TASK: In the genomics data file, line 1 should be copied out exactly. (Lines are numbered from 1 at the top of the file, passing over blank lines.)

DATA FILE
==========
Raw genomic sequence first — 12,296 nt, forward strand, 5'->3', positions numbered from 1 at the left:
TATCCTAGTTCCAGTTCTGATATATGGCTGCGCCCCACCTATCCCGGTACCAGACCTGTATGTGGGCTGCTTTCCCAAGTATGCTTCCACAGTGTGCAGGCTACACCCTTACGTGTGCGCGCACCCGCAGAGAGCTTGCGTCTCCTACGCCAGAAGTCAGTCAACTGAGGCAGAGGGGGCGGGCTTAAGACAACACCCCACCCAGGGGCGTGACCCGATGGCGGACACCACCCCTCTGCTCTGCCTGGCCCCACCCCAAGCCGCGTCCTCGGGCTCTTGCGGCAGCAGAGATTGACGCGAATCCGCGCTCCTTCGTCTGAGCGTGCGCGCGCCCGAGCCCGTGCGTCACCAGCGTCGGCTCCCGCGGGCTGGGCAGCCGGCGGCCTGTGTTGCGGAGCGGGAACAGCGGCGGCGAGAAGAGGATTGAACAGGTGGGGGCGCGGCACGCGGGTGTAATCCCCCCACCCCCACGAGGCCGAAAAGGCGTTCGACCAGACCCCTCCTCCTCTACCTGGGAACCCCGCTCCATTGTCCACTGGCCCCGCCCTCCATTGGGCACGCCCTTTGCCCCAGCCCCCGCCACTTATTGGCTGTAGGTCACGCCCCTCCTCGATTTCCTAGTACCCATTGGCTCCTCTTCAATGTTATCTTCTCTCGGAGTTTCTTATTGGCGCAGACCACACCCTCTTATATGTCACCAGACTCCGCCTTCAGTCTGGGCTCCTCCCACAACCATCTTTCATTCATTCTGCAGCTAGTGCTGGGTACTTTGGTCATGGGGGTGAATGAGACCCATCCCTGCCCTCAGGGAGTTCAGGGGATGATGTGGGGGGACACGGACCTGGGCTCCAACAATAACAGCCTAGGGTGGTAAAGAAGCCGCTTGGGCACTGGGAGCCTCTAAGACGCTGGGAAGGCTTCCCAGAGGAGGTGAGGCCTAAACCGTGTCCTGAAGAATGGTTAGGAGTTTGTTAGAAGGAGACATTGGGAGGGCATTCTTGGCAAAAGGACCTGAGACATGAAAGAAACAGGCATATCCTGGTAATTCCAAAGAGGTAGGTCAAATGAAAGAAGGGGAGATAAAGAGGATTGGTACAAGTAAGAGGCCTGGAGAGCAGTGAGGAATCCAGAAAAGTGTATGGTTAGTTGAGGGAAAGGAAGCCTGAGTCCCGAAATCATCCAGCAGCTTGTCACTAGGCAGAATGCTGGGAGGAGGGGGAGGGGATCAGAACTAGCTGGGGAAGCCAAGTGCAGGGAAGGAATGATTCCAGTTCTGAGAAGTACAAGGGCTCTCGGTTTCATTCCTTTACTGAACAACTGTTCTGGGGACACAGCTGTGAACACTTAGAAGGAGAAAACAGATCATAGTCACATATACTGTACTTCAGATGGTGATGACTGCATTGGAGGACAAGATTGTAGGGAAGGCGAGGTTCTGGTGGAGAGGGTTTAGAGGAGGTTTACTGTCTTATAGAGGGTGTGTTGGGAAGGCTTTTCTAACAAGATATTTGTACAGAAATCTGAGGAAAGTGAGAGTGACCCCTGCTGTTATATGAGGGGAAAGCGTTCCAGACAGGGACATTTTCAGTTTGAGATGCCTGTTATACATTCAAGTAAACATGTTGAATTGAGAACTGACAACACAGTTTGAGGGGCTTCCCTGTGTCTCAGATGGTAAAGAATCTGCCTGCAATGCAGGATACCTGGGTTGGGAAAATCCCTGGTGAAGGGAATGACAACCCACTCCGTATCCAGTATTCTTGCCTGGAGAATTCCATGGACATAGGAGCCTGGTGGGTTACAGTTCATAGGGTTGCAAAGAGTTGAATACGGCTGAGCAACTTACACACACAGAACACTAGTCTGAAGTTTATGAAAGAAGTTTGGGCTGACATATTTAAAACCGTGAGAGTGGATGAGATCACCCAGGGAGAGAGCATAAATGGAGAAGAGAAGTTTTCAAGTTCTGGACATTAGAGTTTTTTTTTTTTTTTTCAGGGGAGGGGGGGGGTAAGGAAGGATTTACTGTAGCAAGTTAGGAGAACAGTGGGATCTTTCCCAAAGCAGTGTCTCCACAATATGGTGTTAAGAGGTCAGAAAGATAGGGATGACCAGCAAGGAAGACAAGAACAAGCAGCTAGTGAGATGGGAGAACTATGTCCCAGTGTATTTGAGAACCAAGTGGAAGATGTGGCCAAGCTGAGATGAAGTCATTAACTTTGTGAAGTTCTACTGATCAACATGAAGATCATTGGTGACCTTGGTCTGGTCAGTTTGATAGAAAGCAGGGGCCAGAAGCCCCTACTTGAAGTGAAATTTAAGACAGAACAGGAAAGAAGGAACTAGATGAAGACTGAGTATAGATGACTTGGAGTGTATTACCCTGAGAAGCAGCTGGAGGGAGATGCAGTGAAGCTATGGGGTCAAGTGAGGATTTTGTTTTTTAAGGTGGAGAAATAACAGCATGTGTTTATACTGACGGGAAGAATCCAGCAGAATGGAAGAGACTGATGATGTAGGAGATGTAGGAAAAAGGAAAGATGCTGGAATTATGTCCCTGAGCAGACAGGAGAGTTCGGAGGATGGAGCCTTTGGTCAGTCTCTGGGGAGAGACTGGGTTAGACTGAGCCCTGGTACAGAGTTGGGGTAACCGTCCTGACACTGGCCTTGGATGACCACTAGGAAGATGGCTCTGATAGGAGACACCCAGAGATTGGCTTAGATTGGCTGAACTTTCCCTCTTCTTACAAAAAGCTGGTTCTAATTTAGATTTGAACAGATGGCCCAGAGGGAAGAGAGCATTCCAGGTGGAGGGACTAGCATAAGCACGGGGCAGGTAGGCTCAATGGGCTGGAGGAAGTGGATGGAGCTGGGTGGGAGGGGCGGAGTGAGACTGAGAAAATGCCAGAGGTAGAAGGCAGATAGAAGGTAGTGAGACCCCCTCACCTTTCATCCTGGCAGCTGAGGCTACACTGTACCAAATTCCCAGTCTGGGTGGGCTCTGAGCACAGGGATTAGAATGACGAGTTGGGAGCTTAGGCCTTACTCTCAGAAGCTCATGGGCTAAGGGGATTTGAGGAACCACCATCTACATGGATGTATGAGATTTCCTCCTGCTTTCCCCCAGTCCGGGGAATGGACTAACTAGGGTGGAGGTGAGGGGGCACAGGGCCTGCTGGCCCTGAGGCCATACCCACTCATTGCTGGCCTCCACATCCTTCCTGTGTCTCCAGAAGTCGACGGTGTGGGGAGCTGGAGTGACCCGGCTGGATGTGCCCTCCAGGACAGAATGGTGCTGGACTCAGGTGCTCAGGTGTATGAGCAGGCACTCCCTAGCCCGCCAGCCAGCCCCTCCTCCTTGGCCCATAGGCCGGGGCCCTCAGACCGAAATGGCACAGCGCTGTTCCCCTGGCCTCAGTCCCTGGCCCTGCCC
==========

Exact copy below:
Raw genomic sequence first — 12,296 nt, forward strand, 5'->3', positions numbered from 1 at the left: